Since the word “cult” has now been used so widely, the first thing we need to do is get clear about the defining characteristics of a cult. Some social scientists like to run through a checklist to determine whether a social grouping should be called a cult, but anyone who has encountered one or been in one knows that they are actually quite easy to distinguish.
The single most important feature of a cult is that it involves the sublimation of individual will and judgment through surrender to an external authority. That authority may come in the form of a charismatic teacher or it may be suffused across a group. In either case a social order exists that undermines the validity, authenticity, and moral authority of the cult member’s personal autonomy and judgment. Let thy will — not my will — be done.
This is where cults and social movements intersect. Both attach a higher value to the social fabric than to its individual strands. Where they differ — and this is all-important — is that one attempts to be inclusive in a widening circle of solidarity, whereas the other sees itself located in a spiritually embattled world. On the inside are the chosen, the saved, the enlightened; on the outside are lost souls. Social movements are in the business of empowering individuals collectively, not saving them.
By this measure, there is no cult of Obama. At the same time, Obama obviously has a fan base and some Obama fans can be as goofy as any others. Where the cult-analysis gets the Obama phenomenon completely wrong is the implication that the mass rallies are a vanguard that somehow sucks in much wider support.
Charles Krauthammer wants his readers to believe that we are witnessing the greatest political scam of all time as a “silver-tongued freshman senator has found a way to sell hope,” that he doesn’t attempt to explain how Obama closes the sale. Everyone acknowledges that Obama is appealing, inspiring and a great speaker, but these observations don’t explain the Obama phenomenon.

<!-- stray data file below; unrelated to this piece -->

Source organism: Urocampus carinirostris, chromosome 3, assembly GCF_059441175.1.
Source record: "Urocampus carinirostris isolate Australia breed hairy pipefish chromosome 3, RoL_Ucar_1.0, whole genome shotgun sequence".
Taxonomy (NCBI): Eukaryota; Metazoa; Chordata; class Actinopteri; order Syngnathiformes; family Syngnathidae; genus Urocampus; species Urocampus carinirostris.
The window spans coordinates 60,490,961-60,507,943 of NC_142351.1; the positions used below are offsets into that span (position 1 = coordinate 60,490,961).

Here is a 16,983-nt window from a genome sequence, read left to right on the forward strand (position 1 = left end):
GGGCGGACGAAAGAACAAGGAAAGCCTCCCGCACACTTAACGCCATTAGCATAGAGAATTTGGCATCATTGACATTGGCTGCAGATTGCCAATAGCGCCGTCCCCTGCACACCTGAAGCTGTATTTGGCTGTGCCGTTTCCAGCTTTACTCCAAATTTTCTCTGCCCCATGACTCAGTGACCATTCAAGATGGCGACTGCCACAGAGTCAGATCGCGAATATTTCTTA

If the product was all in the packaging, the Obama product has plenty of strong selling points: good looks, an easy smile, a golden baritone, a rousing orator. But that isn’t enough. He’s also a bit skinny, looks even more youthful than his mere 46 years, and his debating skills don’t match his speaking skills.
No, the Obama hook isn’t a silver tongue or a mysterious ability to provoke intemperate enthusiasm; it is that he is believable. He has pulled off a miracle that no one thought possible: in spite of his being a politician, people actually believe what he’s saying. What makes him believable is something anyone can recognize even if they don’t know its name: authenticity. This is more than sincerity. It isn’t simply that Obama means what he says but what he says resonates in who he is.
Whereas an election campaign can generally do more than prove or disprove the proposition of electability, Obama’s campaign is itself a demonstration of his ability to deliver what he promises in his presidency: that he can bring people together, bridge divisions, and inspire support. He isn’t just providing a foretaste of what an Obama presidency might look like and passing the litmus test of “looking presidential”; he’s exercising the closest thing to presidential leadership that anyone could have prior to entering office.